A woman in Kericho County could be the oldest person in the world according to her family, who claim she is aged 138 years.
Violet Brown of Jamaica who died on 15th September 2017 aged 117, holds the current record of world oldest woman noted in the Guinness Book of World Record. The Bible in Genesis 23:1 tells us that Sarah, the wife of Abraham, died at the age of 127 years.
If the family claims are true, then Sarah Chepkurui Maina who lives at Matobo village in Township location, Ainamoi Sub-county was born in 1880. History reports that this was when most of the African territory experienced occupation, division and colonization by European powers begun, a period known as the ‘Scramble for Africa’.
Granny Maina looks as though she could be 140, with her wizened face and tiny frame. She possesses the old generation Identification Card that notes that she was born in 1920, but all her eight children dispute this as their eldest, Alice Cheruto Tuimising is 92. Her Identification Card indicates she was born in 1926.
Her youngest child, Reuben Marsoi, is 54 years.
Speaking to KNA at her home, granny Maina’s last-born son Marsoi, reveals that their mother believes in living in harmony with everyone and always talks to all her children to live in peace with their families in addition to seeking forgiveness to those who wrong them.
He attributes her longevity to her simple lifestyle and diet that only includes milk, tea and ‘ugali’ in addition to living alone, a trait that does not bother their mother.
“My mother wakes up at around 7am every morning and only takes a cup of tea for breakfast. She takes her dinner at 3pm, which mostly consists of milk and ‘ugali’ and retires to bed at 6pm. We at times request her that she stay with someone such as having one of her grandchildren live with her but she says no, saying she prefers to stay alone,” said Marsoi.
She can no longer see but has her hearing is intact which allows her to know her children and four of her generations by their names and still commands center stage among her family as she still recalls scenes from her life.
Granny Sarah crawls to move around her mud mabati roofed house, has a unique way of greeting all her family members, she uses both of her hands, a trait she employs to identify strangers from family after losing her sight last year.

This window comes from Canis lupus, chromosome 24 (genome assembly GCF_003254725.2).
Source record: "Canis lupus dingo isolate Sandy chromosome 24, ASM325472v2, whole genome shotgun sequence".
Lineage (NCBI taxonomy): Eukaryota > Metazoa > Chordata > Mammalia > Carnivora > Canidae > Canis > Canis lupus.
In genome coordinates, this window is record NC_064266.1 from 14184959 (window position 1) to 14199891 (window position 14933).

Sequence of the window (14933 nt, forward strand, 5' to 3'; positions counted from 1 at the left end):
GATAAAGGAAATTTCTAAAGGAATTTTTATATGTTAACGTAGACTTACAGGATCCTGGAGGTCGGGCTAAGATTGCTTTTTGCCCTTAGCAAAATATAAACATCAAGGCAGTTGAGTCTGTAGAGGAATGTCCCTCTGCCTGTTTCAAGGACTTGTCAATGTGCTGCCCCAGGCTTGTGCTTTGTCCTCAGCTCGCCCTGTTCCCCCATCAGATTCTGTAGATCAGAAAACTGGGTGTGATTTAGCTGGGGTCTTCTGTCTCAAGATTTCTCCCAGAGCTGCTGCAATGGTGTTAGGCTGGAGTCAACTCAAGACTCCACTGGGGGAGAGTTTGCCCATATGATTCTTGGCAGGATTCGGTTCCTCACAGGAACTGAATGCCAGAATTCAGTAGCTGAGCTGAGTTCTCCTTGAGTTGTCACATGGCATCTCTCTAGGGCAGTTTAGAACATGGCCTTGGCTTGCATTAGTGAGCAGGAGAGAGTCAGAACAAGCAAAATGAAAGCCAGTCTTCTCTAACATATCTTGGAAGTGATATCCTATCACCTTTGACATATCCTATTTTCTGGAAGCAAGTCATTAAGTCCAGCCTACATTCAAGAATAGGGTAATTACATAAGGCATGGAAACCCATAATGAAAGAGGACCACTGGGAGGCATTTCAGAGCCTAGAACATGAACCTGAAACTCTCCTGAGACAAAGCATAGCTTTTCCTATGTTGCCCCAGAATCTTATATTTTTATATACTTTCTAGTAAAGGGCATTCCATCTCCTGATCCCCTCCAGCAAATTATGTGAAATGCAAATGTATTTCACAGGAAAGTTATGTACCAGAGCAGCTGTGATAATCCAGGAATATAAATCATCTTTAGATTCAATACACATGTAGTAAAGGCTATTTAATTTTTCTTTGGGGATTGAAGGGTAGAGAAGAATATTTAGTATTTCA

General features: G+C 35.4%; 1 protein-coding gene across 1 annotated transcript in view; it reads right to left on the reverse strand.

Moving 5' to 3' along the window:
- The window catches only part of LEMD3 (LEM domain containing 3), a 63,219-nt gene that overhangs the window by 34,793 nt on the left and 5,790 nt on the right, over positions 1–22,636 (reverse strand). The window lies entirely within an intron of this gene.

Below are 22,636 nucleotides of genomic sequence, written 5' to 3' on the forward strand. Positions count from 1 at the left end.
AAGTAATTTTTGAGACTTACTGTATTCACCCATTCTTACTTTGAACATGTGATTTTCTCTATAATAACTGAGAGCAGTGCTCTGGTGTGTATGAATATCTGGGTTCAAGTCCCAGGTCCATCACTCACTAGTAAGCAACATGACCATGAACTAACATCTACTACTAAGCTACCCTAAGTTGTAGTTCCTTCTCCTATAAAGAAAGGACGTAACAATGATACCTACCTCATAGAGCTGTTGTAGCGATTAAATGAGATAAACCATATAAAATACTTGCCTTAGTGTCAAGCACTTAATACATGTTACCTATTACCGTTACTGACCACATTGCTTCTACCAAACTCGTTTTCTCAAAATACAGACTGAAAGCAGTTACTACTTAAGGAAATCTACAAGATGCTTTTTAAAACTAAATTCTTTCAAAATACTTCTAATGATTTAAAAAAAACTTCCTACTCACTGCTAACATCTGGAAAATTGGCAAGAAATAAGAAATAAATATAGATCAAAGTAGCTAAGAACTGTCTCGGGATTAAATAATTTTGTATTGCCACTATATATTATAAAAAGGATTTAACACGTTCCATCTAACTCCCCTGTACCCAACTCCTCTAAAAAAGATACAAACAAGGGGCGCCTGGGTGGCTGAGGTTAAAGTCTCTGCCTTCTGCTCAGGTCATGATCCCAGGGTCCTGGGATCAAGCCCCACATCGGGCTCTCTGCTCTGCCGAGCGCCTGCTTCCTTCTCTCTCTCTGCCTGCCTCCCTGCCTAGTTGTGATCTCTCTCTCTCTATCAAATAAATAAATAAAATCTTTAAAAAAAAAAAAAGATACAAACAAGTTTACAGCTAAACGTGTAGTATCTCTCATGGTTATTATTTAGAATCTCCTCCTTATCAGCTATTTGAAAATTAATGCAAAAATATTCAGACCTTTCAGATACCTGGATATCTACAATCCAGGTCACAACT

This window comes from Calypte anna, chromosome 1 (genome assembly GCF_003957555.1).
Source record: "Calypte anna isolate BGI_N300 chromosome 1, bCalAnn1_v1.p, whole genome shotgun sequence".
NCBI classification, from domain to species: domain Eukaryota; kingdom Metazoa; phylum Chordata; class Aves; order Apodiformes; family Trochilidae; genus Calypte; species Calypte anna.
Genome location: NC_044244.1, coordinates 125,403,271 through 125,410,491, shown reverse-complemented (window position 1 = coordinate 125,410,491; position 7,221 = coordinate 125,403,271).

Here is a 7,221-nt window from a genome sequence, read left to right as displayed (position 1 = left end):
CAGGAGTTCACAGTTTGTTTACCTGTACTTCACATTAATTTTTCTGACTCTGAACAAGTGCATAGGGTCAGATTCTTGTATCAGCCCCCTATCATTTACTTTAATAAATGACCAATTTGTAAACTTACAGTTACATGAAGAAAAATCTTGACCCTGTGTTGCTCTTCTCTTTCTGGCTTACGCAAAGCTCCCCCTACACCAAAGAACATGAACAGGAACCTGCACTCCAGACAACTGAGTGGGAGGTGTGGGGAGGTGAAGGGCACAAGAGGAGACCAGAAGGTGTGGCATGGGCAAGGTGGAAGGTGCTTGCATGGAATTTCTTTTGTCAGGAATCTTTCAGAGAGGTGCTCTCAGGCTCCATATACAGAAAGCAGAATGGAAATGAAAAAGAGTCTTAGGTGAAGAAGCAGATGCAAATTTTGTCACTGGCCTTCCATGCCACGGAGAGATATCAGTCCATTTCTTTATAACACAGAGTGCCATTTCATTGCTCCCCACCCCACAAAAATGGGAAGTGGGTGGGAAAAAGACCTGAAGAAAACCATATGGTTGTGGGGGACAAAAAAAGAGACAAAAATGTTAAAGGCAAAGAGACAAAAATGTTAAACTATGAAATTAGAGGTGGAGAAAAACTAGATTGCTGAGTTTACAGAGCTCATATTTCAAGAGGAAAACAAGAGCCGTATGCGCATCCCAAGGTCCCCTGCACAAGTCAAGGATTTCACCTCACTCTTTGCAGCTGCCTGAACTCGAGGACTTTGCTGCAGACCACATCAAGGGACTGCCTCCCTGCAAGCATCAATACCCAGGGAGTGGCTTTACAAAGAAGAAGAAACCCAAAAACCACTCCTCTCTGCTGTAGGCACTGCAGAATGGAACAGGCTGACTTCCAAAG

As we all know, when people age, there are significant changes in their muscles, joints and bones leading to weakness and slowed movement. This is the situation that faces granny Sarah everyday who relies on her children to carry her outside to quench her thirst for fresh air and sunshine.
Granny Sarah has a peculiarity, she is wary of strangers and this was evident when KNA visited her home accompanied by one of her granddaughter’s, she does not open her door to strangers and relies on her hearing to distinguish who among her many family members is knocking at her door.
Her third generation granddaughter, Briana Chepkoech, aged 23 years, revealed that this is the only way an outsider is granted attention.
She adds that her generation has approximately 300 children.
“Strangers have to be accompanied by family members when they want to visit my cucu whose hearing is still intact. Her children knock at her door and when she asks who is outside, she uses her hearing to recognize who among her many children or among her family members in the four generations is at the door before she can open it,” said Chepkoech.
Through an interpreter in Kipsigis language to Kiswahili, her fifth born son, Richard Kerio, granny Sarah discloses that her husband passed on 38 years ago plus two of her children dying when they were still infants.
Granny has lived to see four generations of her family that may roughly be of 500 family members and continues to live with so much simplicity and wisdom that she has accumulated over the years.
By Sarah Njagi